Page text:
6. Allison C. Morgan, Dimitrios J. Economou, Samuel F. Way, and Aaron Clauset: Prestige Drives Epistemic Inequality In The Diffusion Of Scientific Ideas: "We consider comprehensive data on the hiring events of 5032 faculty at all 205 Ph.D.-granting departments of computer science in the U.S. and Canada, and on the timing and titles of 200,476 associated publications.... Research from prestigious institutions spreads more quickly and completely than work of similar quality originating from less prestigious institutions...

  7. Don Kuehn: A few more thoughts on monopsony and the minimum wage: "Monopsony is definitely not the only and not even really the best theoretical argument for why we see no disemployment effects.... We have work that suggests there is monopsony power in low wage labor markets, and we know that under certain conditions (but not all conditions) dynamic monopsony can explain the no disemployment effect result, so it seems reasonable to me to keep it on the table...

  8. John Stuart Mill (1829): Of the Influence of Consumption on Production: "Those who have, at periods such as we have described, affirmed that there was an excess of all commodities, never pretended that money was one of these commodities; they held that there was not an excess, but a deficiency of the circulating medium. What they called a general superabundance, was not a superabundance of commodities relatively to commodities, but a superabundance of all commodities relatively to money. What it amounted to was, that persons in general, at that particular time, from a general expectation of being called upon to meet sudden demands, liked better to possess money than any other commodity. Money, consequently, was in request, and all other commodities were in comparative disrepute...

  9. Òscar Jordà, Moritz HP. Schularick, and Alan M. Taylor (2014): Betting the House: "Is there a link between loose monetary conditions, credit growth, house price booms, and financial instability? This paper analyzes the role of interest rates and credit in driving house price booms and busts with data spanning 140 years of modern economic history in the advanced economies. We exploit the implications of the macroeconomic policy trilemma to identify exogenous variation in monetary conditions: countries with fixed exchange regimes often see fluctuations in short-term interest rates unrelated to home economic conditions. We use novel instrumental variable local projection methods to demonstrate that loose monetary conditions lead to booms in real estate lending and house prices bubbles; these, in turn, materially heighten the risk of financial crises. Both effects have become stronger in the postwar era...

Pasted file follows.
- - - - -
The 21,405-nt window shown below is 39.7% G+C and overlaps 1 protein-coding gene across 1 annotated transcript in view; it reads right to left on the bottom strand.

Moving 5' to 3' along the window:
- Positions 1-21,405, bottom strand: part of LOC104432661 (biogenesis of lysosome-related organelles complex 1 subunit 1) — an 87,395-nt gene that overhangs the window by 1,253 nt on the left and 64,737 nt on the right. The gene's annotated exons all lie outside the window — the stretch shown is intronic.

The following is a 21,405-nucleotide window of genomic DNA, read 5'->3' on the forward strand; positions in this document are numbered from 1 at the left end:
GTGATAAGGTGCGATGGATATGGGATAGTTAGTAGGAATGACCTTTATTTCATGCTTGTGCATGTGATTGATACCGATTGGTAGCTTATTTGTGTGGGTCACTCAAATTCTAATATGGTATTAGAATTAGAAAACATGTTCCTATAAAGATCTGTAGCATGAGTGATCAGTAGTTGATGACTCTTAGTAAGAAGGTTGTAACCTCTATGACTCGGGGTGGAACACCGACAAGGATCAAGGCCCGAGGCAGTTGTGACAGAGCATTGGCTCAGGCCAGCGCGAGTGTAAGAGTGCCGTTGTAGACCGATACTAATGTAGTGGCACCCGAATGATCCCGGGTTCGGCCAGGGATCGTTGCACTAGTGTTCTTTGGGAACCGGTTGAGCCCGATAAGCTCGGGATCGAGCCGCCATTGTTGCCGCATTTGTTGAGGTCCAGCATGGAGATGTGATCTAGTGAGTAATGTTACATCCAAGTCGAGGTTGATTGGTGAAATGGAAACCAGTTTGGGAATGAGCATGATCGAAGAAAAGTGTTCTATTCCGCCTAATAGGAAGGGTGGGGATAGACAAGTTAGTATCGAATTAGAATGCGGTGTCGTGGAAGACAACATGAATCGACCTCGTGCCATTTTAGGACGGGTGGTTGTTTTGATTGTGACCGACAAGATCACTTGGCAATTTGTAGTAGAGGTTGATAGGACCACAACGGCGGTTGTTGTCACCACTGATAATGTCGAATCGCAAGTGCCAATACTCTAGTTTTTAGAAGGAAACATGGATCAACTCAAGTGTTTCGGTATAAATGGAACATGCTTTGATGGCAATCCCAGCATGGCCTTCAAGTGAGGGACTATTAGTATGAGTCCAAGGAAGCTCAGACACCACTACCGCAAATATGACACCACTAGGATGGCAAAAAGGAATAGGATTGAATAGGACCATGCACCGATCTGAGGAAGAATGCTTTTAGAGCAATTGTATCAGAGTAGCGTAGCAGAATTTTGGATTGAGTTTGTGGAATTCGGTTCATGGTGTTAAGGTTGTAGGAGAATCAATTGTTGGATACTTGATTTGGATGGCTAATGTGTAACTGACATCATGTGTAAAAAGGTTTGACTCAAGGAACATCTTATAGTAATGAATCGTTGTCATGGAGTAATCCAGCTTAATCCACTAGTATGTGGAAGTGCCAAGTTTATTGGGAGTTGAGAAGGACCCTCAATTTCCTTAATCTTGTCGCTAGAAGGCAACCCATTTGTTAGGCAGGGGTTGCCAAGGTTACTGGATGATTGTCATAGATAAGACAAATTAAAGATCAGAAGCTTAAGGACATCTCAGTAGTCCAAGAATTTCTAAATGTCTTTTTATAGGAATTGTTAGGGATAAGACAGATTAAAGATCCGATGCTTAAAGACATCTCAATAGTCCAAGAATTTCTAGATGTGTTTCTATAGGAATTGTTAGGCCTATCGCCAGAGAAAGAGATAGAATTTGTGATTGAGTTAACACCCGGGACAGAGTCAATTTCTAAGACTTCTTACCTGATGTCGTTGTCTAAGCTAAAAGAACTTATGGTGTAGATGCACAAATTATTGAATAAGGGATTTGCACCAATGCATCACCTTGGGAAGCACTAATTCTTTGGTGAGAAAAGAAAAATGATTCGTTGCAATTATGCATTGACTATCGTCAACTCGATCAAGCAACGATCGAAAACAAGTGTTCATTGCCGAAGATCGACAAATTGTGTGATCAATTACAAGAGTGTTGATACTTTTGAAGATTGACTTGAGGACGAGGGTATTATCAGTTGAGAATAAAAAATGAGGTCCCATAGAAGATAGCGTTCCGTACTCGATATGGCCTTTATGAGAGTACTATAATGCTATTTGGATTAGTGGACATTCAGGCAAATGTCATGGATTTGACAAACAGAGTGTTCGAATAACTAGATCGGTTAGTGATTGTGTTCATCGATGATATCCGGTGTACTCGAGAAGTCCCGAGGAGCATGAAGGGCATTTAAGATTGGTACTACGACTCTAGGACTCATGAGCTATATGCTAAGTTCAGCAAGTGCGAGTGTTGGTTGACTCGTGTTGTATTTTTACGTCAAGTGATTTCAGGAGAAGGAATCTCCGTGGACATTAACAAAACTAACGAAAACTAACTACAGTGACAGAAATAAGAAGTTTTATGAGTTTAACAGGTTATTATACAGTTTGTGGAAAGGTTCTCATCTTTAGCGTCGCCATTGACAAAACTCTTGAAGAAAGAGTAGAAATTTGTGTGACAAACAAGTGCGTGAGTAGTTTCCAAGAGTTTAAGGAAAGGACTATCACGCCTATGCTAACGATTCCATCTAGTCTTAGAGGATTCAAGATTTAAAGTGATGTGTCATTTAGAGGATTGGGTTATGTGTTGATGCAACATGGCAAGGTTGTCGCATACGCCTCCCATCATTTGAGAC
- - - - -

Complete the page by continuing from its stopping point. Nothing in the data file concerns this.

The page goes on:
10. Pia Ceres: 3 Smart Things About Animal-Inspired Robotics: "When turkeys strut, their leg muscles work as shock absorbers to boost energy efficiency.... Though it has a brain, the lamprey—an eel-like beast—doesn’t need it to wiggle about.... Cockroaches can react in 1⁄50 of a second and skitter 25 body lengths per second...

  11. Karl Polanyi: Aristotle Discovers the Economy https://www.bradford-delong.com/2017/06/notes-polanyi-aristotle-discovers-the-economy-hoisted-from-the-archives.html http://delong.typepad.com/polanyi-aristotle.pdf https://www.icloud.com/keynote/0GwzWFlWB8EGxTiETO8L6-OkA

  12. Notes: Polanyi: Aristotle Discovers the Economy: Hoisted from the Archives

  13. Dylan Matthews: Human Extinction: How To Help People Millions Of Years From Now: "A few brief thoughts on the very, very distant future...


#shouldread
#weblogging

Will McGrew sends us to Allegretto, Godoey, Nadler, and Reich taking a narrow look at food services and drinking places and the minimum wage. Back when David Card and Alan Krueger wrote their Myth and Measurement about how the costs of rising minimum wages had been vastly overstated, many—I might even say most—American economists believed that their claim that the evidence showed that recent minimum wage increases had raised rather than lowered business demand for employees was overstated. Now I believe that is no longer the case: the majority view is that employers have market power, so a minimum wage is much more like good rate regulation of a monopoly utility rather than an anti-competitive "interference" in a well-working competitive market: Will McGrew: The latest research on the efficacy of raising the minimum wage above $10 in six U.S. cities: "Sylvia Allegretto, Anna Godoey, Carl Nadler, and Michael Reich... local labor markets... particularly affected by... local legislative changes... food services and drinking places... six cities... substantial earnings growth and inconsistent employment effects...

Continue reading "" »


Note to Self: Alan Greenspan and the Bush Tax Cut: Was Alan Greenspan in 2001 playing a subtle reputation-enhancing game—anxious to give testimony that the administration and its press lapdogs would spin as a green-light endorsement, but in which economists like me and financiers like Robert Rubin would be unable to find any sentence that was truly objectionable? Perhaps... Perhaps not...